Monday, February 3, 2014

February Phenology


Cedar Waxwing- MDC
 Phenology - the scientific study of periodic biological phenomena

The beginning of the month is a good time to think about the highlights of nature this week.  The MDC Calendar is an excellent resource, available annually at the Springfield Conservation Nature Center.

Robins gather in large flocks, moving in groups of up to 50.  Cedar waxwings will cluster on female red cedar trees, picking them clean of their berries (actually miniature cones) before flying off en mass, looking for another meal.  They eat almost exclusively a variety of fruits such as hackberry in season.  The good news is that cowbird chicks reared in their nests rarely survive, unable to tolerate the vegetarian diet.

Coyote- MDC Noppadol Paothong
Coyotes begin their breeding season later this month, although they have been practicing their mating calls for several weeks above Bull Creek.  I love the sound which carries throughout the valley, and they aren't particularly discerning about their competition.  Even my pitiful call, given at full volume will start a chorus of competitors, although they may just be telling me that "this is what a real coyote sounds like."
Late in the month, spotted salamanders will be headed to breeding ponds, looking for love.  With the current Arctic air, it is hard to imagine how they'll do it with the ponds frozen over.  They have been doing it for thousands of years and we had their eggs in all 9 ponds last year, so I am sure they will figure it out.
Upland chorus frog- MDC
The salamander may well be serenaded by upland chorus frogs whose song is compared  to a fingernail scraped along a comb.  These hardy souls are the first frogs to start singing and reproducing in Missouri, one more example of the reason to appreciate phenology .....but more on that in a future blog.



Witchhazel is blooming along Bull Creek.  Its small blossoms on the leafless shrubs are easy to miss in the distance but well worth a hike to find them.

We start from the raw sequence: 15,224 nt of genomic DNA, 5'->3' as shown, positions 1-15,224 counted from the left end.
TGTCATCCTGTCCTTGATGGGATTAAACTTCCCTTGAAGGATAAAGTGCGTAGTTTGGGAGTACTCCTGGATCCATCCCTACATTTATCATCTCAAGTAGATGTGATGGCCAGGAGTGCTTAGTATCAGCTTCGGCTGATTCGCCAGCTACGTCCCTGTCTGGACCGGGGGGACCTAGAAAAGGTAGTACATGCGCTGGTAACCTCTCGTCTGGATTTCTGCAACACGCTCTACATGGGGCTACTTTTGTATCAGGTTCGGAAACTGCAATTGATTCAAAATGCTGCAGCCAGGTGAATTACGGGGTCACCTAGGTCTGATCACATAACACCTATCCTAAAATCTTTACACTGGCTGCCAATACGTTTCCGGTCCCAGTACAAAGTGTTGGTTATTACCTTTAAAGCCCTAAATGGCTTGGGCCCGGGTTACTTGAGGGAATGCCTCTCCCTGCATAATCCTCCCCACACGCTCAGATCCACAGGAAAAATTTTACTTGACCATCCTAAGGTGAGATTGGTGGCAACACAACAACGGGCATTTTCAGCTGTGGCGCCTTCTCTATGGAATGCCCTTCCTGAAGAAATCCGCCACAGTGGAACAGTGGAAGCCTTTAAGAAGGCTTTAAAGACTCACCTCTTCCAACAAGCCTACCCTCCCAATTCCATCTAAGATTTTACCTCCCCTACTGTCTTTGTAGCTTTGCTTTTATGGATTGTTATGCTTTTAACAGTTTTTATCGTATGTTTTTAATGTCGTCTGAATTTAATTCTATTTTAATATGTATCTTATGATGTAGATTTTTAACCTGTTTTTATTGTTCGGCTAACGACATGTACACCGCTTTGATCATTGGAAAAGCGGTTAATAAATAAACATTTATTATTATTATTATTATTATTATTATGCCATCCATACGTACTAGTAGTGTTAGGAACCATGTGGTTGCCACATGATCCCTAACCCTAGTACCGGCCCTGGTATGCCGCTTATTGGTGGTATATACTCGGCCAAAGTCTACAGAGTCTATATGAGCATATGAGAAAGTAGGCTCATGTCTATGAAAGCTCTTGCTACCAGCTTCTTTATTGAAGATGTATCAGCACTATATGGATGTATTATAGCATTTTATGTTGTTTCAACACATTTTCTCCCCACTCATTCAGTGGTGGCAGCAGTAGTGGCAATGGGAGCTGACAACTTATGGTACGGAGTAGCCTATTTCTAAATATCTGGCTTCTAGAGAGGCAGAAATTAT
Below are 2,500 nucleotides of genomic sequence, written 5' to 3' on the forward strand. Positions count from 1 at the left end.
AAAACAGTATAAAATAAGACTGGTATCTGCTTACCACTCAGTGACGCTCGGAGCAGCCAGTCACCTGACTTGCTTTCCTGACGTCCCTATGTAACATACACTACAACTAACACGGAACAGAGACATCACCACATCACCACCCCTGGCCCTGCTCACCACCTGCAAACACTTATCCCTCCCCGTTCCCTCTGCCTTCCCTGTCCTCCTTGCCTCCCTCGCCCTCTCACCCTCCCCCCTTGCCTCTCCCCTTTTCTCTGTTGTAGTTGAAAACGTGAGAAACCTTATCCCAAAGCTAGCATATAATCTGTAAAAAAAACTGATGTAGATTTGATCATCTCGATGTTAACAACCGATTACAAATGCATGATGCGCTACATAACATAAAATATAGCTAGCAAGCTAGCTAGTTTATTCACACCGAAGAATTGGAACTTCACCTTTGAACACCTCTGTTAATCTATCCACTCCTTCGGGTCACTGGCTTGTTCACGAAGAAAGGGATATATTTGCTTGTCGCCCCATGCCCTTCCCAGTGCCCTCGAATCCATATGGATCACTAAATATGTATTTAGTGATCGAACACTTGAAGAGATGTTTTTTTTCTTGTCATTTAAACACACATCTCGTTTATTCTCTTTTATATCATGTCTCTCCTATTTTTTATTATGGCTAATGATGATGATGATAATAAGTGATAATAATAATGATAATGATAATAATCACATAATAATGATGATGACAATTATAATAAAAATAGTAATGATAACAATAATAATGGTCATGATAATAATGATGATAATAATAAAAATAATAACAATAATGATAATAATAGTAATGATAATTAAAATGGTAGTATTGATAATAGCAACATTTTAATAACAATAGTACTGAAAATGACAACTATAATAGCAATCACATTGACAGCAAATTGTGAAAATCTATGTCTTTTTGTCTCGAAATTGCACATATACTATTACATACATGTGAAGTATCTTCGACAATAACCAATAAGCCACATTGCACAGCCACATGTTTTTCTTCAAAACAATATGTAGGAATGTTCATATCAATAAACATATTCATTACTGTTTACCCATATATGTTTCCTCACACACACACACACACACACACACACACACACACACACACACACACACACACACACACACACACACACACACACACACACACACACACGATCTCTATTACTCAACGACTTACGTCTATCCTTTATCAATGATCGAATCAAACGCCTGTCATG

Woodcock- MDC- Click to enlarge
American woodcocks begin their courtship around this time.  For once here is a bird that even I can identify by its unique bill.  They are earthworm specialists, stomping their feet to stir up the worms and penetrating the soil with their long beaks.  Pity the poor bird working the frozen soil now.

Woodcocks on the ground will make a buzzing insect-like call, referred to as a "peent," seen here in this Youtube video.  Their camouflage blends in with the ground so your best chances to hear and see them is at dawn or dusk as with a dramatic flourish the males show off for females by giving loud, nasal peent calls and performing dazzling aerial displays.  This and other cool facts are described on Allaboutbirds.org:
"He gives buzzy peent calls from a display area on the ground, then flies upward in a wide spiral. As he gets higher, his wings start to twitter. At a height of 200–350 feet the twittering becomes intermittent, and the bird starts to descend. He zigzags down, chirping as he goes, then lands silently (near a female, if she is present). Once on the ground, he resumes peenting and the display starts over again."
If you like to get out in nature with a purpose, there is an opportunity for citizen science starting now.  Participating in a study of the spring migration of the American woodcock simply involves going out at specified times morning or evening a few times and recording any sightings.  Go to this link for details.

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